Major Project Component - Blogging to Connect
So this week I had the opportunity to set up a few sessions with students for blogging in the classroom as part of our Genius Hour Project, and to also create some collaborative opportunities to blog. Although blogging is new for many teachers, I really appreciate that many teachers in my school division are extending their comfort zone and looking for new ways for students to connect and reflect. Here is my short blogging Powerpoint resource that I created for teachers to use with their students.
Considerations on BloggingRecently I was reading a blog by Silvia Rosenthal Tolisano @langwitches on "Blogging as Pedagogy". In her blog post, she explores exactly how blogging supports learning in the areas of reading, writing, sharing and reflecting. To start her blog, she states,
"Blogging should not be an add-on, not an isolated project, but should be seen as PEDAGOGY."
I love how Tolisano reinforces the point. Blogging is not an add-on. Teachers should not commit to doing a "blogging project" no more than they would commit to exploring a "writing project" in their classroom. Blogging encourages students to reflect deeply, write for an authentic audience, share other connections and ideas to websites via links, but most importantly, allow for opportunities for self reflection based on the interactions with others. Blogging is more than just a way to improve writing, it's a vehicle for improving learning or exploring metacognition.
Another noteworthy blogger to check out is Pernille Ripp @PernilleRipp. She is author of the blog, Blogging Through the Fourth Dimension explains the importance of unleashing student voice through blogging. In a post titled, "10 Quick Ways to Give Students Voice", she explores how using a variety of tools, particularly blogging allows one to give students voice.
Pernille also goes on to share a few ways on how blogging has benefitted her students, in her post, Why should you blog with your students, states her Top 10 Reasons for Blogging. The points she made that resonated with me, as I came to many of the same conclusions while blogging with my class. I've summed up some of her points and added some of my own thoughts to the benefits of blogging.
*Authentic audience - I fully agree, with some of my students I found that they were more aware and cogniscient of what they wrote when the audience expanded beyond the teacher.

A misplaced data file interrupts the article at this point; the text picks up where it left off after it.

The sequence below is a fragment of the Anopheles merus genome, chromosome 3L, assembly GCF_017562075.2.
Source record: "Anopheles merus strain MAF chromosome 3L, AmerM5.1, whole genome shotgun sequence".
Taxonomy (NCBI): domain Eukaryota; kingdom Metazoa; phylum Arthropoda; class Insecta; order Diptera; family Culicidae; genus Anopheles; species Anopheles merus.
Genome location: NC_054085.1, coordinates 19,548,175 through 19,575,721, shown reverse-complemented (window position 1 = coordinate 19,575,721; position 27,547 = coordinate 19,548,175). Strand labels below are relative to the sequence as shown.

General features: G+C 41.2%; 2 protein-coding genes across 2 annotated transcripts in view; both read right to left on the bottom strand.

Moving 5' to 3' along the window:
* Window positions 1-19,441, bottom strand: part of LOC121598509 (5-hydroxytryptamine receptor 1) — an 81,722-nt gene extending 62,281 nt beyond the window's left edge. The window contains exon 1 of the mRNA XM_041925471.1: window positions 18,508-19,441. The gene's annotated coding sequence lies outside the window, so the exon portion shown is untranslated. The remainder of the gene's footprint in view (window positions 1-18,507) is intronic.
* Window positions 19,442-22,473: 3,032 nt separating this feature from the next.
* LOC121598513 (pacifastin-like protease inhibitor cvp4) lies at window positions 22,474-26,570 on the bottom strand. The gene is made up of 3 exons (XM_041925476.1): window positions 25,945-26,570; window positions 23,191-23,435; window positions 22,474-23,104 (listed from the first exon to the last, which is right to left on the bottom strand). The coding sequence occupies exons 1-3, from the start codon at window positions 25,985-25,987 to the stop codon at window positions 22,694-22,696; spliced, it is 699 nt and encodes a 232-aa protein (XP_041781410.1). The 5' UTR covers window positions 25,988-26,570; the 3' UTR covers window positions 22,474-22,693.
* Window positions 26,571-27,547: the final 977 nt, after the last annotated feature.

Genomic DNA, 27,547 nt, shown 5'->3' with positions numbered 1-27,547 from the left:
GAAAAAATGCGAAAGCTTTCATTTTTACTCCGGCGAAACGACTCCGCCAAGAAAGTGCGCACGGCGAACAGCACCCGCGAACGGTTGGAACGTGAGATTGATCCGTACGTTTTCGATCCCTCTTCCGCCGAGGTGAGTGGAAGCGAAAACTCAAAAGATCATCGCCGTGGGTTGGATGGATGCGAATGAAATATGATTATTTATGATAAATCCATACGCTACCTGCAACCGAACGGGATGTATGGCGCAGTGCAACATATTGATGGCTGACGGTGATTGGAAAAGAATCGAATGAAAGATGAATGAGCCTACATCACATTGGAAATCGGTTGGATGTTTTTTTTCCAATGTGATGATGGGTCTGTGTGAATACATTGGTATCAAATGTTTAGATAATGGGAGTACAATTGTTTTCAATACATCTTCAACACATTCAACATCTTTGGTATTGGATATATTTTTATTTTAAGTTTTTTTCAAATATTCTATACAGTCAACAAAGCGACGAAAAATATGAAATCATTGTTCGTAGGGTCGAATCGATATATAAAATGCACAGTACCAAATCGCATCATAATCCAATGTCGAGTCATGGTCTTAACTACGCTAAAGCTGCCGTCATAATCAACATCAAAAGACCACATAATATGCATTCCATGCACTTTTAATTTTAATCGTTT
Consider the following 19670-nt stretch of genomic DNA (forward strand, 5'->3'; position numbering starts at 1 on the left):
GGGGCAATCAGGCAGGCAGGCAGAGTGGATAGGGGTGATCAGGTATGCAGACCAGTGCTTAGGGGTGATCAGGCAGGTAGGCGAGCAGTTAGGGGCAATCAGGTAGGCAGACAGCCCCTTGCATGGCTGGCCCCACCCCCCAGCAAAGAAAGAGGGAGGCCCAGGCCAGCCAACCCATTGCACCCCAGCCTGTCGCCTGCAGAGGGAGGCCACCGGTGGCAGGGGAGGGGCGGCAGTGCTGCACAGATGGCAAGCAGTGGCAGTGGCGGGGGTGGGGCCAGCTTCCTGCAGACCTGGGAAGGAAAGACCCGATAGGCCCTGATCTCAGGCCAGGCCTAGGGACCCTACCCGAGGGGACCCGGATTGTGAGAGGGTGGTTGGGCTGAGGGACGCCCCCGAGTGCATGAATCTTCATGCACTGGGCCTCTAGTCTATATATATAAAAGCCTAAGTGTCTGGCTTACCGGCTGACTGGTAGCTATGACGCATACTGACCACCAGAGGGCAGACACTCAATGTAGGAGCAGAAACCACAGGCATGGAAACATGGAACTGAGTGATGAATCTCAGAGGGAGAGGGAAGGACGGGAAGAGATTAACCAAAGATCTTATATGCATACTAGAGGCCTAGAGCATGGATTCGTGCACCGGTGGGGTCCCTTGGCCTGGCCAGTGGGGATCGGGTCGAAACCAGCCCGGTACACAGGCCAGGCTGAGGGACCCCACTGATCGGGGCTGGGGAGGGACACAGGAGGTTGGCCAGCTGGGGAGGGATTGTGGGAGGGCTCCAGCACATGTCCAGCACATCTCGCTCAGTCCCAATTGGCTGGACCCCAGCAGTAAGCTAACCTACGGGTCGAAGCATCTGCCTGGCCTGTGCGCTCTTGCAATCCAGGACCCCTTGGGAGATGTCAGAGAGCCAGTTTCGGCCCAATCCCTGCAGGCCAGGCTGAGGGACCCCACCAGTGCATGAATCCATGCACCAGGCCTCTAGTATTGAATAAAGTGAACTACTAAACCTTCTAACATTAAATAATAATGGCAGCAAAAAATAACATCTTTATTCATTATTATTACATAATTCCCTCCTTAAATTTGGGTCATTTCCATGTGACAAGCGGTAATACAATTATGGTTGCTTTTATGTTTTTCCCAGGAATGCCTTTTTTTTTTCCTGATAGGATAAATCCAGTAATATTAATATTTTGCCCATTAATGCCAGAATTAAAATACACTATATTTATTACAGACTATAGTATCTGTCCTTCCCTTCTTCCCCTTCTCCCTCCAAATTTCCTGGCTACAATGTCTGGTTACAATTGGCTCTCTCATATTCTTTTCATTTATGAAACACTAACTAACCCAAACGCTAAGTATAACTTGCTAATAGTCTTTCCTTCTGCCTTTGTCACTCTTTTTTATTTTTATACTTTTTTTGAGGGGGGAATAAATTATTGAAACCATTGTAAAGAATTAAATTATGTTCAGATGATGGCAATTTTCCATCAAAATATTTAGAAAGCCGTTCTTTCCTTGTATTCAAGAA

*Opportunity to show growth in writing and learning - You can easily track the progress and it's basically date stamped! When it's digital tracking drafts is easier. Most teachers can identify with this I'm sure!
*Opens dialogue between students and teachers to explore and discuss ideas and how the learner can improve. Provided the teacher is keeping up with the blogging, it allows the student immediate feedback from the teacher.
*Establishes one's internet identity in a safe manner - I have found that parents who were hesitant about on-line activity appreciate the "safety-net" that Kidblog offered. I agree that it also gave students the chance to learn how to develop that identity, without the fear of trolls lurking in the shadows ready to prey on them.
*They teach each other - Once a teacher explores with students how to effectively write a post or a comment, then this happens more effectively. Over the past several years with blogging with my own students I found that it was essential to MODEL EFFECTIVE COMMENTING, because as a teacher if your comments are short and don't encourage interaction or participation, the kids will not post effective comments either. Part of the piece with effective commenting is to teach students a model, whatever it might be. Below, I included a copy of a visual that I created to teach kids how to effectively comment. Overall, I found that when I started to implicitly teach this model to the students, the overall interaction improved.
*Global collaboration - This is one area that I would like more experience. I have had students blog with experts in the field, which I have previously examined in a previous post, Blogging Project with a UN Peacekeeper, and I have had students engage in Interschool Blogging, through a project called the Digital Dystopian Bookclub. (More later on that project).